Low Latency Performance Tuning for Red Hat Enterprise Linux 7

velocimetroCounting micro-nanoseconds?  We are, because we know our customers are.  Some of the world’s largest stock exchanges including the Chicago Mercantile Exchange (CME), New York Stock Exchange (NYSE), E*TRADE, Union Bank, countless hedge funds and high-frequency trading shops run on Red Hat’s products.  In fact, the majority of the world’s financial transactions are executed with Red Hat Enterprise Linux in the critical path.

This encompasses some of our industry’s most mission-critical, performance-sensitive workloads.  We appreciate that the operating system needs to be secure, stable and performant…Full Stop.

That’s what Red Hat’s Engineering teams endeavor to deliver in each release, with Red Hat Enterprise Linux 7 being no exception.  In addition to Red Hat leading or assisting in development of features specifically demanded by the financial services industry, several years worth of research and development went into power management (i.e. c-states) research, kernel .config options, default sysctl tuning, kernel task scheduler and memory management, and network stack performance analysis.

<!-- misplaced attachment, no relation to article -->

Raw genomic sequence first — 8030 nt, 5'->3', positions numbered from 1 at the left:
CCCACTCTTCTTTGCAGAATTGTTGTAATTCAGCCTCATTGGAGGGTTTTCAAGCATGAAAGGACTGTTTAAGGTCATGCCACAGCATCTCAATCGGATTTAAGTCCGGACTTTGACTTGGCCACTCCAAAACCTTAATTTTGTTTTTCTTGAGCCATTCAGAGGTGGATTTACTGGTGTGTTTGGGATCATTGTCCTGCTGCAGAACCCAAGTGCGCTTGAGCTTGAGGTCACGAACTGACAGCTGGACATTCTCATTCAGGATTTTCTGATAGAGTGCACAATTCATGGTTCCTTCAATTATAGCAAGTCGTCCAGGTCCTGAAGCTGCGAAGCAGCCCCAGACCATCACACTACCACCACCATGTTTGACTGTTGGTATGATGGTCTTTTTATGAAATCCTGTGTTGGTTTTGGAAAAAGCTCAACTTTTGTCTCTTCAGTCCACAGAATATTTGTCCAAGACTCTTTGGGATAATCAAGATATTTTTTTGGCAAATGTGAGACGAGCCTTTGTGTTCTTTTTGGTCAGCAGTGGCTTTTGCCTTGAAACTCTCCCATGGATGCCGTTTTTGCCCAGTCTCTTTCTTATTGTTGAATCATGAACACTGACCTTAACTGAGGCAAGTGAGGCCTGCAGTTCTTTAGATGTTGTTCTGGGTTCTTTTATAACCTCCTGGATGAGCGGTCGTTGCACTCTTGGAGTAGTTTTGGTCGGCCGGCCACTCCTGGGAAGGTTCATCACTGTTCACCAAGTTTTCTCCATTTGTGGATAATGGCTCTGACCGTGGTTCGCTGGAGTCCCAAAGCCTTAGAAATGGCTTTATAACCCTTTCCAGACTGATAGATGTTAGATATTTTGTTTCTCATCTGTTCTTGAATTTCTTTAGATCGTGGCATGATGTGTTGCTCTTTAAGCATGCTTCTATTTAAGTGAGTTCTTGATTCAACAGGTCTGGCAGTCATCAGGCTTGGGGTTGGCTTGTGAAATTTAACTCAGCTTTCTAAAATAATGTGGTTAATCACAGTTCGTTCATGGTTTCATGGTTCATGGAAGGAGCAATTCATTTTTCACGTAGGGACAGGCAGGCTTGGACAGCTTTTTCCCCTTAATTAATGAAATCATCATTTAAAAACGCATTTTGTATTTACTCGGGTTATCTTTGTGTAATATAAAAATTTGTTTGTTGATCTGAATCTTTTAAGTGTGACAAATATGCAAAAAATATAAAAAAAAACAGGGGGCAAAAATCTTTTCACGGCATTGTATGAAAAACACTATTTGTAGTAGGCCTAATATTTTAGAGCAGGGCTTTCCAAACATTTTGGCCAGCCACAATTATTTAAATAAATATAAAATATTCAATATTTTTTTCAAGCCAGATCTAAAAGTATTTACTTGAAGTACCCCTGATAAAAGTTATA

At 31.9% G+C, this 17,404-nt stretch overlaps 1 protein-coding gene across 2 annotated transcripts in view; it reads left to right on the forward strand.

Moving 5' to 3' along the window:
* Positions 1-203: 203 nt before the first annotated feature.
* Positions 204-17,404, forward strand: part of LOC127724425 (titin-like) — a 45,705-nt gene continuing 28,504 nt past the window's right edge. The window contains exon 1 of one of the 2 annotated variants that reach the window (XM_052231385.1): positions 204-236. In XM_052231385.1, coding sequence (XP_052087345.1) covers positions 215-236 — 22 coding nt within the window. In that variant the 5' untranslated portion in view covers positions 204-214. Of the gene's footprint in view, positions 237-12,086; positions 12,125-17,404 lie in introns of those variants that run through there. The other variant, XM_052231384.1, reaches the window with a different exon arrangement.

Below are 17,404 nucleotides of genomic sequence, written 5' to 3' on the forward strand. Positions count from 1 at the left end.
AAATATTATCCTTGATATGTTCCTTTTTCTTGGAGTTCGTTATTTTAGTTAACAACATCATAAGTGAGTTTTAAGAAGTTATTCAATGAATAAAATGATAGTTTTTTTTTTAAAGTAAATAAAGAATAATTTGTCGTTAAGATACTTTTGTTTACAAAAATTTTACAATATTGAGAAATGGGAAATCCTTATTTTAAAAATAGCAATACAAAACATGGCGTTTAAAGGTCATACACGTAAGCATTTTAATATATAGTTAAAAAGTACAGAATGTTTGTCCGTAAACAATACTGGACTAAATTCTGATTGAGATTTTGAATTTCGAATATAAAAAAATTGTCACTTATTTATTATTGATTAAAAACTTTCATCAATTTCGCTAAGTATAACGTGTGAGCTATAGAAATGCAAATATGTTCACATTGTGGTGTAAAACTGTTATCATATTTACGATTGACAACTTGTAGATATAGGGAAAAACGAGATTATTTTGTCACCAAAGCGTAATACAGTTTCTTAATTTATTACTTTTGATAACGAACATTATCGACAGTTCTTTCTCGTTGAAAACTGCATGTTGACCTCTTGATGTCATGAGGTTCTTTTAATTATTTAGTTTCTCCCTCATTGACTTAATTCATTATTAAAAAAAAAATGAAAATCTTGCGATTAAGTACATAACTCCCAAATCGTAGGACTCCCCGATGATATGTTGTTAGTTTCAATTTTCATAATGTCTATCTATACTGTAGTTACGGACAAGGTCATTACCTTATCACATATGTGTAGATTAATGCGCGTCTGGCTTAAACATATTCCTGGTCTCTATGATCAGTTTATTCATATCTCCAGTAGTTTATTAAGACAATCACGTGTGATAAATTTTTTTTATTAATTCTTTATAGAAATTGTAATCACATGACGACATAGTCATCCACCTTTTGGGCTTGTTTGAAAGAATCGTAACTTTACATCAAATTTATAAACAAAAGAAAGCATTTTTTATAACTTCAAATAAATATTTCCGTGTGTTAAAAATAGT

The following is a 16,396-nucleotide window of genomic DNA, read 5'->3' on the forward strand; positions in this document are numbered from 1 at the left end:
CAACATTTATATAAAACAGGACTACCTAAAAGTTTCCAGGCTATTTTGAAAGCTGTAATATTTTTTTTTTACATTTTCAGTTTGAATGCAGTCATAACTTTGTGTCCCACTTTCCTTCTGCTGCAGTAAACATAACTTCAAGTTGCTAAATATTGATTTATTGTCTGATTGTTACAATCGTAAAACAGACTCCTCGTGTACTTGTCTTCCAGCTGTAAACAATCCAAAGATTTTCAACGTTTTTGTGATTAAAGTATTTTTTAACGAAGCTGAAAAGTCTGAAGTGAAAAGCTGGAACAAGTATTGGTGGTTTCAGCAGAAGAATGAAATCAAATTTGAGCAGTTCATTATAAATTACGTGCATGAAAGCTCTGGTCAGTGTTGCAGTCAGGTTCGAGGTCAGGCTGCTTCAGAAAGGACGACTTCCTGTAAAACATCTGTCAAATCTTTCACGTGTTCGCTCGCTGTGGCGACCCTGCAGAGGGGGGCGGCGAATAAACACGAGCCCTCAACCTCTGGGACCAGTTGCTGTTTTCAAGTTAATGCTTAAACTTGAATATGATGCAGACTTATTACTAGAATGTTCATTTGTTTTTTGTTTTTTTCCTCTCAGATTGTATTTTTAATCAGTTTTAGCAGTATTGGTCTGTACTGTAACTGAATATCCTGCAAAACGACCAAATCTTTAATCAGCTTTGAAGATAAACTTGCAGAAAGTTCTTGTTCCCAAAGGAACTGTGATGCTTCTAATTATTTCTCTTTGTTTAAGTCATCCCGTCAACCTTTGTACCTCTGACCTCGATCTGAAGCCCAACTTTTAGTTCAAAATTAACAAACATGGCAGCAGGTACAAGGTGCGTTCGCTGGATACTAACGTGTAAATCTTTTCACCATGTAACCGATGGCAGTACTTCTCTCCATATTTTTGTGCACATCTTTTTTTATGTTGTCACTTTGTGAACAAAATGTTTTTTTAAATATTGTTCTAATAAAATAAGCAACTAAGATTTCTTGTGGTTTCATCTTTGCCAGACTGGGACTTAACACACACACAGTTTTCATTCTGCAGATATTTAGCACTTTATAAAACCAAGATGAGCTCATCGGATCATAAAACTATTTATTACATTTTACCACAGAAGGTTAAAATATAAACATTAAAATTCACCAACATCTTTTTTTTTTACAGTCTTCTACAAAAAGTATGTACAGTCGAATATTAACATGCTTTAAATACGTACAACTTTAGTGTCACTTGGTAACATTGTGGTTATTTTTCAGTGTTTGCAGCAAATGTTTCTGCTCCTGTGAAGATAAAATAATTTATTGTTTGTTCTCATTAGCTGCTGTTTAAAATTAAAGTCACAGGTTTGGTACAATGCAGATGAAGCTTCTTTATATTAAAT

Having personally worked very closely with stock exchanges for many years, I know that this level of tuning cannot be fully automated.  But we can always do better than defaults. New in RHEL7 is a tuned profile [editor’s note:  “tuned” is pronounced tune-d] called ‘network-latency’.  This profile lowers latency and improve determinism significantly as demonstrated by Tom Tracy in this video.

In recent weeks, Red Hat’s Performance Engineering team has published an updated version of the popular Low Latency Tuning Guide for Red Hat Enterprise Linux 7.  This paper provides a tactical tuning overview on Red Hat Enterprise Linux 7 for latency-sensitive workloads on x86-based servers. It emphasizes impactful new features included in RHEL7, in areas such as CPU/power management, NUMA, tuned profiles, scheduling, network tunables and kernel timers. Additionally, it covers “de-jittering” CPU cores and tracing techniques to identify sources of jitter.

In contrast to the previous version of the paper written in 2012 for Red Hat Enterprise Linux 6, the updated version takes a simpler checklist approach covering prerequisite configuration steps to establish an environment optimized for low latency workloads.

  • BIOS tuning
  • NUMA topology
  • PCI Locality
  • Using the network-latency tuned profile
  • Low-latency kernel command line

Subsequent sections provide context and supporting details on each step.

We hope this performance brief provides a helpful reference, and eases the tuning required to achieve the lowest possible latency and improved determinism on Red Hat Enterprise Linux 7.


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